Thursday, April 7, 2011

Latest Property News from Ted Hanson

Friday 08 April 2011
Mixing style and substance

A portable wine cellar with a door like an oversized white board is not the ideal decorator accessory. Finding a discreet corner to park theirs was Melanie Dymond's challenge when she and her husband, Marino Candusio, found their 1890s Balaclava home.

Read the article

Cash rate perfect at 4.75

There seemed to be little surprise this week at the Reserve Bank's decision to again hold the Official Cash Rate (OCR) steady at 4.75 per cent.

In a statement announcing the outcome, Reserve Bank Governor Glenn Stevens seemed almost sanguine about the impact on Australia's economy of events overseas, such as the recent natural disasters in Japan or the political upheavals on the African continent. Storm and flood events through summer in Australia, likewise, are not expected to have any long-term effect.

While he acknowledged that Australia's terms of trade are at "their highest level since the early 1950s and national income is growing strongly", Governor Stevens said that the Bank expects that inflation over the year ahead will continue to be consistent with the 2-3 per cent target.

"Private investment is picking up, mainly in the resources sector, in response to high levels of commodity prices", Governor Stevens said.

"In the household sector thus far, in contrast, there continues to be caution in spending and borrowing, and a higher rate of saving out of current income."

He concluded by suggesting that, "overall, looking through these temporary effects", the current policy is likely to be appropriate for the next few months.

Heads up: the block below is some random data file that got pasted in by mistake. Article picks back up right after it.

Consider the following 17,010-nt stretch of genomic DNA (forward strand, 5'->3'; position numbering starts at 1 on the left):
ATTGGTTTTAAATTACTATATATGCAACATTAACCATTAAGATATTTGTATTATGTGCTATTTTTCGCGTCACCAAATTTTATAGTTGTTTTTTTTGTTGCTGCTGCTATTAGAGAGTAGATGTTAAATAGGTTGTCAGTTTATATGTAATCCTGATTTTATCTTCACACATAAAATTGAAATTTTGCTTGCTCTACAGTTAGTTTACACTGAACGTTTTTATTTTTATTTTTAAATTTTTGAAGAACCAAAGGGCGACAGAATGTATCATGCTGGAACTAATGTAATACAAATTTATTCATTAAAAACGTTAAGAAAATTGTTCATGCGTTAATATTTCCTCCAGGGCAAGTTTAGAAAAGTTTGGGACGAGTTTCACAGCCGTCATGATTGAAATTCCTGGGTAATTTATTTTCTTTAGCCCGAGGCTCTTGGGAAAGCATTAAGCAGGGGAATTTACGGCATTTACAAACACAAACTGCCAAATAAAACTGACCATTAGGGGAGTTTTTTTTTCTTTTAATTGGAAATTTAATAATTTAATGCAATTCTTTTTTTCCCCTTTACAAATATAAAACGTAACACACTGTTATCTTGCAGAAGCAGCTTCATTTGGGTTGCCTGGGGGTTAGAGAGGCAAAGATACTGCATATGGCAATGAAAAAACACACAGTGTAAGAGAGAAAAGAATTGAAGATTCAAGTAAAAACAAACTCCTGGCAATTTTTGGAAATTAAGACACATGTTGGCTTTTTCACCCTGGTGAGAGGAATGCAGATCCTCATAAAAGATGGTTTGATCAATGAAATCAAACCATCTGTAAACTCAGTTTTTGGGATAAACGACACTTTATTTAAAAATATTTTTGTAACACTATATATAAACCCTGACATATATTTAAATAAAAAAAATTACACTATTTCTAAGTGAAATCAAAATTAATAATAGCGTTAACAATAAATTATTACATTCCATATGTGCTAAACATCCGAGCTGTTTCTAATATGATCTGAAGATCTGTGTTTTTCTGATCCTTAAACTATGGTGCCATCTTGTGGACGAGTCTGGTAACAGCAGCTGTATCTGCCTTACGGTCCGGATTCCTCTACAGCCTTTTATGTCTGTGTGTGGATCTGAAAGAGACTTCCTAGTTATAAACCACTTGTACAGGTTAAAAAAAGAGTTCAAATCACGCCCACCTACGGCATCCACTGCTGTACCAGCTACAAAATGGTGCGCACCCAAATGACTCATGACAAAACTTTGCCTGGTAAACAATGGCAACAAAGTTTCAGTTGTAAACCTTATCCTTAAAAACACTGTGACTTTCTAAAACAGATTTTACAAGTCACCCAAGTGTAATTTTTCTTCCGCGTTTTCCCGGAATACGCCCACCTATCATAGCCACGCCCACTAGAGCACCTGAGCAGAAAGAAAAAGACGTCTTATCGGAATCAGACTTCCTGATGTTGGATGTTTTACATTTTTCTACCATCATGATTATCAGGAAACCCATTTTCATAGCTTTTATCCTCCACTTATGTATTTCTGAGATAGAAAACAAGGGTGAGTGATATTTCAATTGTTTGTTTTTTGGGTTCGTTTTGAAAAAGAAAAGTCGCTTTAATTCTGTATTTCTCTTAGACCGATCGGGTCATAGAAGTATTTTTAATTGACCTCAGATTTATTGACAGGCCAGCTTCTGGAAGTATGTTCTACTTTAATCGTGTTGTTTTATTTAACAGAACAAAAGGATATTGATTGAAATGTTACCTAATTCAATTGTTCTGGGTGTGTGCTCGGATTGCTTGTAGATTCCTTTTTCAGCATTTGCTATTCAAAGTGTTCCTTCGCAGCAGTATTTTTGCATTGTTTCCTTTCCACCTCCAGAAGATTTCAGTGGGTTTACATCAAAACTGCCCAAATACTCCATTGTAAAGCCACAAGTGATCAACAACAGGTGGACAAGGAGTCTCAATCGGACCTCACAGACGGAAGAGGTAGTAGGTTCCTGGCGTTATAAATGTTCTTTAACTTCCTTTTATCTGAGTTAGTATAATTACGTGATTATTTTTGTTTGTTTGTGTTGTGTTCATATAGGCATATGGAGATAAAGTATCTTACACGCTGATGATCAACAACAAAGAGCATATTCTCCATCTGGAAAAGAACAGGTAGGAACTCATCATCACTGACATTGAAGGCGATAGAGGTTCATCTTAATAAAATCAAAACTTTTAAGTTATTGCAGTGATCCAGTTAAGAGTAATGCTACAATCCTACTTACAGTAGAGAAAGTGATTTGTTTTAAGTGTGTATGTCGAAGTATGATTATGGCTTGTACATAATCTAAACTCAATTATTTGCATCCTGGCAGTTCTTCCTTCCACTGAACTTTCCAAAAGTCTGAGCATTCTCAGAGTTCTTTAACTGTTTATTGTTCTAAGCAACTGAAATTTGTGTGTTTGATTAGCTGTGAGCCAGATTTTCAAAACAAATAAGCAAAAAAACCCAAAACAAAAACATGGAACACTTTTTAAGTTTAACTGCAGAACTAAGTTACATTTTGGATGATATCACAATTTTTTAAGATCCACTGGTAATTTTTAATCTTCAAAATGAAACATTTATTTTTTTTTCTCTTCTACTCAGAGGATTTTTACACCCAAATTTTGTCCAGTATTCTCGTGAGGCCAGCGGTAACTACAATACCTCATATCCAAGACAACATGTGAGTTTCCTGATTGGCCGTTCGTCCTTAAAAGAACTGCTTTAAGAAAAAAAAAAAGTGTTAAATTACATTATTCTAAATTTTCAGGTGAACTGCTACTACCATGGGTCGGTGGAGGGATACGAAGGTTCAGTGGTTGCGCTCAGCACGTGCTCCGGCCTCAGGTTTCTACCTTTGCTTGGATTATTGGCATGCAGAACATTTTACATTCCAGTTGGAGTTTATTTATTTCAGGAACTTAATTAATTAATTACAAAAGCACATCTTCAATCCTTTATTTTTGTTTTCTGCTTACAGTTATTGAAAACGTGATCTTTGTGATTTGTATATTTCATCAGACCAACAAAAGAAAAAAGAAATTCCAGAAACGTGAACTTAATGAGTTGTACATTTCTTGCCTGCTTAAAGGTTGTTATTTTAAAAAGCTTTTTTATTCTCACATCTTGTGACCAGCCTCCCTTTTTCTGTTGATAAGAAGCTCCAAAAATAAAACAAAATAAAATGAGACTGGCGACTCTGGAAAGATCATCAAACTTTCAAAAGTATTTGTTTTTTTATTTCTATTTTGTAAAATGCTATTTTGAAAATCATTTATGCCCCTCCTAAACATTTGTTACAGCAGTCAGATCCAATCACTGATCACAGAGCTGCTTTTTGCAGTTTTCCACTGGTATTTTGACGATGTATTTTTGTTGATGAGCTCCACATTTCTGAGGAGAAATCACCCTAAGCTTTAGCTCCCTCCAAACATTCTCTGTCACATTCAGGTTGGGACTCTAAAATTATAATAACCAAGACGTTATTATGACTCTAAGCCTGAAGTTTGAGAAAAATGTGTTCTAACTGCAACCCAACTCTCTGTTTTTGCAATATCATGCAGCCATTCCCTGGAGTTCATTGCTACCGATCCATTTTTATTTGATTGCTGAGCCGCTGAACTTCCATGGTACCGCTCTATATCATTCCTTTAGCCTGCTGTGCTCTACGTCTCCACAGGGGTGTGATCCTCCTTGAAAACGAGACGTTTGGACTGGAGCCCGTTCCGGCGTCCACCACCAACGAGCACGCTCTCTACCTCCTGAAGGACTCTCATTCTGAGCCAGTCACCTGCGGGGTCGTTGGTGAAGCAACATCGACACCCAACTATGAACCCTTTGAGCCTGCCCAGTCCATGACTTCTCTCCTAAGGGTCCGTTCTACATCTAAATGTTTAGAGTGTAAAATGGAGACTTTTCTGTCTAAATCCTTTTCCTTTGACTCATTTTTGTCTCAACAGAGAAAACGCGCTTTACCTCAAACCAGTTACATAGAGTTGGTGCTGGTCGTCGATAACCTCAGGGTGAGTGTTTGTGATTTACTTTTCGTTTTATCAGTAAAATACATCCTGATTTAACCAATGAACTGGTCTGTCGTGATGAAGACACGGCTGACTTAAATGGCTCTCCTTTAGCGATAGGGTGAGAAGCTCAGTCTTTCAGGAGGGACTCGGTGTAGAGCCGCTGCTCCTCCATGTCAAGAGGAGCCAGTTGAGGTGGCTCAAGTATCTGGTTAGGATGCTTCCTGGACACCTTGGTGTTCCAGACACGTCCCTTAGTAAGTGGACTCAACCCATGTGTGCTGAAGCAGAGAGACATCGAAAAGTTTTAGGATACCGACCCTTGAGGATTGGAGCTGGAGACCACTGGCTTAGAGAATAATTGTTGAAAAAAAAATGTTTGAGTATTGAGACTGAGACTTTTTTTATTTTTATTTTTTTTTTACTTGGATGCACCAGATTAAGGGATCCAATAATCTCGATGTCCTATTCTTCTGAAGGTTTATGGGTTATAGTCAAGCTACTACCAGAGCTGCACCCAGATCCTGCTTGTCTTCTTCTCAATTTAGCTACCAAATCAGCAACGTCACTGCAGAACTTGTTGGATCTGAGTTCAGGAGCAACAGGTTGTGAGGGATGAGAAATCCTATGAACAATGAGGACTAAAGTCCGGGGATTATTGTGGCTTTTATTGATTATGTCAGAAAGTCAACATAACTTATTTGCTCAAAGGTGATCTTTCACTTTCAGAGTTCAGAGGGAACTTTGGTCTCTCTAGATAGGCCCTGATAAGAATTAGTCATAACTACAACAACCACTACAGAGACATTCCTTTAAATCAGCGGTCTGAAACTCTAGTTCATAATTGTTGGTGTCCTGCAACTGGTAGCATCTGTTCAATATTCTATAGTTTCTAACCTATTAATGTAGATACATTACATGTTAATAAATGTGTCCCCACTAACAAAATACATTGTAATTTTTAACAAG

Approvals ebb and flow
Building approvals fell through the floor in Victoria throughout February, causing the national figures to drop for the second month in a row, according to data released this week by the Australian Bureau of Statistics (ABS).

The total number of dwellings approved fell 7.4 per cent in February 2011, in seasonally adjusted terms, after falling 11.6 per cent in January.

This figure was largely due to the results from Victoria, which recorded 23.1 per cent fewer dwelling approvals this month, Queensland (with approvals down 11.8 per cent) and Western Australia (down 7.4 per cent).

Tasmania (44.6 per cent), South Australia (35.8 per cent) and New South Wales (7.7 per cent) recorded increases in seasonally adjusted terms.

Private sector houses approved rose 0.2 per cent in February with rises in New South Wales (7.4 per cent), South Australia (4.8 per cent), Queensland (1.1 per cent) and Western Australia (0.4 per cent) while Victoria fell (-6.9 per cent).

The value of total building approved rose 13.7 per cent in February in seasonally adjusted terms. The value of total residential building fell by 2.9 per cent while non-residential building rose by 59.3 per cent.